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Hyattsville Man Killed During Standoff

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By Hamil R. Harris and James Hohmann
Washington Post Staff Writers
Wednesday, August 6, 2008

Neighbors described a tense night of intermittent gunfire, loudspeaker announcements and warnings to residents to stay away from windows as police tried to end a seven-hour standoff with a man who had shot at an acquaintance and officers, then barricaded himself inside his Hyattsville apartment.

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When the man refused to come out, Prince George's County police played a tape-recorded plea over a loudspeaker from a woman who officers said had an "on and off" relationship with the man. When that tactic failed, officers used a battering ram on an armored vehicle to break a window and a robot to remove the front door.

"They kept saying, 'Turn on the lights. Come out! We won't harm you,' " said Lambert Mbom, 35, who lives in the complex and witnessed the standoff Monday night. "It is frustrating; they kept pleading with him all night to come out, but he never did."

Early yesterday, as police closed in on him, Brook T. Genet, 29, of the 3400 block of Toledo Terrace, climbed through a window and was shot multiple times as he tried to get away, police said. He was taken to a hospital and was pronounced dead.

Several high-ranking law enforcement officials at the scene defended the decision to use force.

"This guy really put the community at severe risk," said Maj. Kevin Putnam, special operations commander. "We exhausted all means that we had to try and get him to come out. He just did not want to come out. When he did come out, I believe his intentions were to do more harm."

The shooting comes 11 days after an off-duty county officer fatally shot an 18-year-old man who police say tried to rob the officer at gunpoint in the parking lot of a Forestville apartment complex.

The Hyattsville standoff began about 10:30 p.m. Monday after a man arrived at Genet's apartment to retrieve keys to a car the men had rented over the weekend and planned to return Monday, according to police. Police said the men argued, and Genet "pulled out a gun and started shooting," Mbom said.

Someone called 911, and when police arrived at the apartment, Genet shot at them, officers said. The special operations unit arrived with armored vehicles, barreling through a wooden fence separating the complex from the Mall at Prince George's.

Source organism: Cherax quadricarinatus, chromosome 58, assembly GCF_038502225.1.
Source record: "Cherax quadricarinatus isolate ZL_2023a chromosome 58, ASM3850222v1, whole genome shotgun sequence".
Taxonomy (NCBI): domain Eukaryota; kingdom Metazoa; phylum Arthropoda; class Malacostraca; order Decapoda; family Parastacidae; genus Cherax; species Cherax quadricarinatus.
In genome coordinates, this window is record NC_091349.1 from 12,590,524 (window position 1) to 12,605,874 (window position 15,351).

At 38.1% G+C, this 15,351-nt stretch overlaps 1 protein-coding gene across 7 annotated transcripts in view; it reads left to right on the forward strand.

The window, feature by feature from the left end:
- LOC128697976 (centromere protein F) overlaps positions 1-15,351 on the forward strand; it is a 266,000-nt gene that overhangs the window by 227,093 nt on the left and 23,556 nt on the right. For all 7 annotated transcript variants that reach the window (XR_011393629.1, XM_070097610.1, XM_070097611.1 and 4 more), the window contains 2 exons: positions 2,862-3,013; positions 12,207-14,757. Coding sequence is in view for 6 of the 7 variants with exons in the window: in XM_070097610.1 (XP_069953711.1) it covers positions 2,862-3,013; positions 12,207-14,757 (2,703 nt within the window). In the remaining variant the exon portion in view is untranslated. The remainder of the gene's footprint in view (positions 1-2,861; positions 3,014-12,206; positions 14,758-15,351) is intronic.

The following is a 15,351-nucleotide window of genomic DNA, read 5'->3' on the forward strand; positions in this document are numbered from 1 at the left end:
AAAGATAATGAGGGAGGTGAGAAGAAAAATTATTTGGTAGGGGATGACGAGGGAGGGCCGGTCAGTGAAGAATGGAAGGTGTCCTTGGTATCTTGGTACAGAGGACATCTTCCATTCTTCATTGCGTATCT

For several hours, Putnam said, officers tried to get Genet's attention by calling his cellphone and home telephone and by using a public-address system. Police said that earlier in the standoff, officers had observed Genet walking around inside the garden apartment. Later, Genet closed the blinds and put a mattress against a window, police said.

Police located the girlfriend and played the tape because the woman had reported to police Monday that a gun had been stolen from her.

Witness Zora McCarthy, 27, said that police positioned themselves in a small grassy area between the two three-story apartment buildings. She recalled hearing police officers telling Genet over the loudspeaker that they were concerned about him.

Another witness, who spoke on condition of anonymity because she feared retribution from those who knew Genet, said tempers first flared Saturday. The man who was shot at Monday night banged on the door of Genet's apartment Saturday and came back Monday, she said.

About 3:30 a.m. yesterday, police shattered Genet's window with a battering ram and used a robot to remove the front door, Putnam said.

About 5 a.m., police said, Genet climbed through his window, crouched down and headed west along a narrow sidewalk hugged by bushes at the edge of the apartment. When he reached the side of the building, officers shot him.

Three hours later, Assistant Chief Roberto Hylton pointed out the small-caliber semiautomatic handgun that he said Genet had been holding when he tried to get away. The weapon lay in a grassy area, surrounded by more than a dozen yellow markers indicating shell casings.

Court records indicate that Genet had a history of mental illness and had several earlier run-ins with the law in Maryland, Virginia and the District. He was sentenced to a year in jail after being convicted of larceny in Arlington eight years ago; all but 42 days were suspended. In 2002, he was convicted of drunken driving in Alexandria District Court. Later on, he was charged with driving on a suspended license.

In 2005, a judge authorized the District's Department of Mental Health to detain Genet for seven days after his mother called police to report that he was assaulting his sister.

A police officer concluded in his report that Genet "is a danger to himself and others." A psychiatrist wrote that Genet had a history of bipolar disorder and had not taken his medication for a long time.

In 1995, Genet changed his name from Beruk Genet Tarekegn, according to Maryland court records.

The officers who fired their weapons during the standoff with Genet have been placed on paid administrative leave.

Staff writer Howard Schneider and staff researcher Meg Smith contributed to this report.


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